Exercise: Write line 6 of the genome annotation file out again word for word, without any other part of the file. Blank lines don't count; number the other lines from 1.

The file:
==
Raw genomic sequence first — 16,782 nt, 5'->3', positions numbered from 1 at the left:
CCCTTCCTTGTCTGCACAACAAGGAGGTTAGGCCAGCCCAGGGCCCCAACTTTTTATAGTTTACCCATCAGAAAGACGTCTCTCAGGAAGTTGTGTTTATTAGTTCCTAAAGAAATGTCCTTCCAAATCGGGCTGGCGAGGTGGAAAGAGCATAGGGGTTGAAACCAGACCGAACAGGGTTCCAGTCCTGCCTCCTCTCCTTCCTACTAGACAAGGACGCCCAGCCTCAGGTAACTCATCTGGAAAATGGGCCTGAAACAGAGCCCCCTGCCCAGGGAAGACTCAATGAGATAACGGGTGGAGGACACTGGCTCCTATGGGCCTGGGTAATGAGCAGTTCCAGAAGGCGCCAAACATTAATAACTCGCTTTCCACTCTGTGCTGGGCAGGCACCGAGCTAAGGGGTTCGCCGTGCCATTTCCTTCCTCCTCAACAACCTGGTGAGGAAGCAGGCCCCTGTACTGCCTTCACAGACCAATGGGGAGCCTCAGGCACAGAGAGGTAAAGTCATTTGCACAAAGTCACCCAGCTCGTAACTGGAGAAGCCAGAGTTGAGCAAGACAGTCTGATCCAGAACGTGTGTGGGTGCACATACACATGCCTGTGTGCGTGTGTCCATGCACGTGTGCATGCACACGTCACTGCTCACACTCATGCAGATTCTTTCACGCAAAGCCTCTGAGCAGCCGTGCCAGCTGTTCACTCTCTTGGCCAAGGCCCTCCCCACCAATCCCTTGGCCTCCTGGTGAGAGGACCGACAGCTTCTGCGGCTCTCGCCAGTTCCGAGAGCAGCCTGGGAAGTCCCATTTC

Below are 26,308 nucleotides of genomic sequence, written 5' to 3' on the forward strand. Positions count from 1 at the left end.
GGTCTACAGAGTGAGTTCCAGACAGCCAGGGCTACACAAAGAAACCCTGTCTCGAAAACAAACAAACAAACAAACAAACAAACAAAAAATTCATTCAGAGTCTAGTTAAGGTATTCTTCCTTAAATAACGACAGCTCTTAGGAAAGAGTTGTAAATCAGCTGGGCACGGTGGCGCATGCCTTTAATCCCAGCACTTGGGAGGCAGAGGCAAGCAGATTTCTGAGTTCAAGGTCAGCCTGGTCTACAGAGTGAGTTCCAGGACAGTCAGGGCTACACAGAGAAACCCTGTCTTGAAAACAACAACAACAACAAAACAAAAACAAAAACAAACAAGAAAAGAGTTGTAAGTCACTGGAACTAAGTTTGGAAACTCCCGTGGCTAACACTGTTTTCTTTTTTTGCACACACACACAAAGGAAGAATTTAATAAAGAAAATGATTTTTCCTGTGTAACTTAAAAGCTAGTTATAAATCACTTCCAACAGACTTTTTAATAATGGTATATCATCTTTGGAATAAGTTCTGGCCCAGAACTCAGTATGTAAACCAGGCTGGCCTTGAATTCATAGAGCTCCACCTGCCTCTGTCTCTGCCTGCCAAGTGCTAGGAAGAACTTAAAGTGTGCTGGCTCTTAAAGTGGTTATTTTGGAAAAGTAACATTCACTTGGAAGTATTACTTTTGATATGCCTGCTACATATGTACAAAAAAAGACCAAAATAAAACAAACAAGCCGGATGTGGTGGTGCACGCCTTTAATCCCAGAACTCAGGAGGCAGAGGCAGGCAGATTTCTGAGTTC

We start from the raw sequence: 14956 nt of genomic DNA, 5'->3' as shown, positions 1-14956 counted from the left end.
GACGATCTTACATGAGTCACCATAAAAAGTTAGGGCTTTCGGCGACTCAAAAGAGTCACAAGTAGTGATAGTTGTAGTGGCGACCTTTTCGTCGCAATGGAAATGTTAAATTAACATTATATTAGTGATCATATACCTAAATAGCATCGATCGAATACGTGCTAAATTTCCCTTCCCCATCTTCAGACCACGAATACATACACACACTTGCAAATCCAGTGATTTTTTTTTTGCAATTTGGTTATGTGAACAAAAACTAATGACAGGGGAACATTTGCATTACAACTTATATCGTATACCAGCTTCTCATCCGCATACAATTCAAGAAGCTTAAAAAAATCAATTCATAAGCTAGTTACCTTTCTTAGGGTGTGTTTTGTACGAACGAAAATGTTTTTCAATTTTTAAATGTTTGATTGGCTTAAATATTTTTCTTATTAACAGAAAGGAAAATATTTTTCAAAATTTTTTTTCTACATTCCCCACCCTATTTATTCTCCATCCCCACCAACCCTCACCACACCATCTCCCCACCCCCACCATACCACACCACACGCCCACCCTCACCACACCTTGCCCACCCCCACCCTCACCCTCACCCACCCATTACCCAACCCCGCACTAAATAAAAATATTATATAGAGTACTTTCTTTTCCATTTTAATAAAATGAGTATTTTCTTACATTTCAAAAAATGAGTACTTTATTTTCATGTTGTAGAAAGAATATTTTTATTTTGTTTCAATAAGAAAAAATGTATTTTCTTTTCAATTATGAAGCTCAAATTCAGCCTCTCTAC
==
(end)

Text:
GACGATCTTACATGAGTCACCATAAAAAGTTAGGGCTTTCGGCGACTCAAAAGAGTCACAAGTAGTGATAGTTGTAGTGGCGACCTTTTCGTCGCAATGGAAATGTTAAATTAACATTATATTAGTGATCATATACCTAAATAGCATCGATCGAATACGTGCTAAATTTCCCTTCCCCATCTTCAGACCACGAATACATACACACACTTGCAAATCCAGTGATTTTTTTTTTGCAATTTGGTTATGTGAACAAAAACTAATGACAGGGGAACATTTGCATTACAACTTATATCGTATACCAGCTTCTCATCCGCATACAATTCAAGAAGCTTAAAAAAATCAATTCATAAGCTAGTTACCTTTCTTAGGGTGTGTTTTGTACGAACGAAAATGTTTTTCAATTTTTAAATGTTTGATTGGCTTAAATATTTTTCTTATTAACAGAAAGGAAAATATTTTTCAAAATTTTTTTTCTACATTCCCCACCCTATTTATTCTCCATCCCCACCAACCCTCACCACACCATCTCCCCACCCCCACCATACCACACCACACGCCCACCCTCACCACACCTTGCCCACCCCCACCCTCACCCTCACCCACCCATTACCCAACCCCGCACTAAATAAAAATATTATATAGAGTACTTTCTTTTCCATTTTAATAAAATGAGTATTTTCTTACATTTCAAAAAATGAGTACTTTATTTTCATGTTGTAGAAAGAATATTTTTATTTTGTTTCAATAAGAAAAAATGTATTTTCTTTTCAATTATGAAGCTCAAATTCAGCCTCTCTAC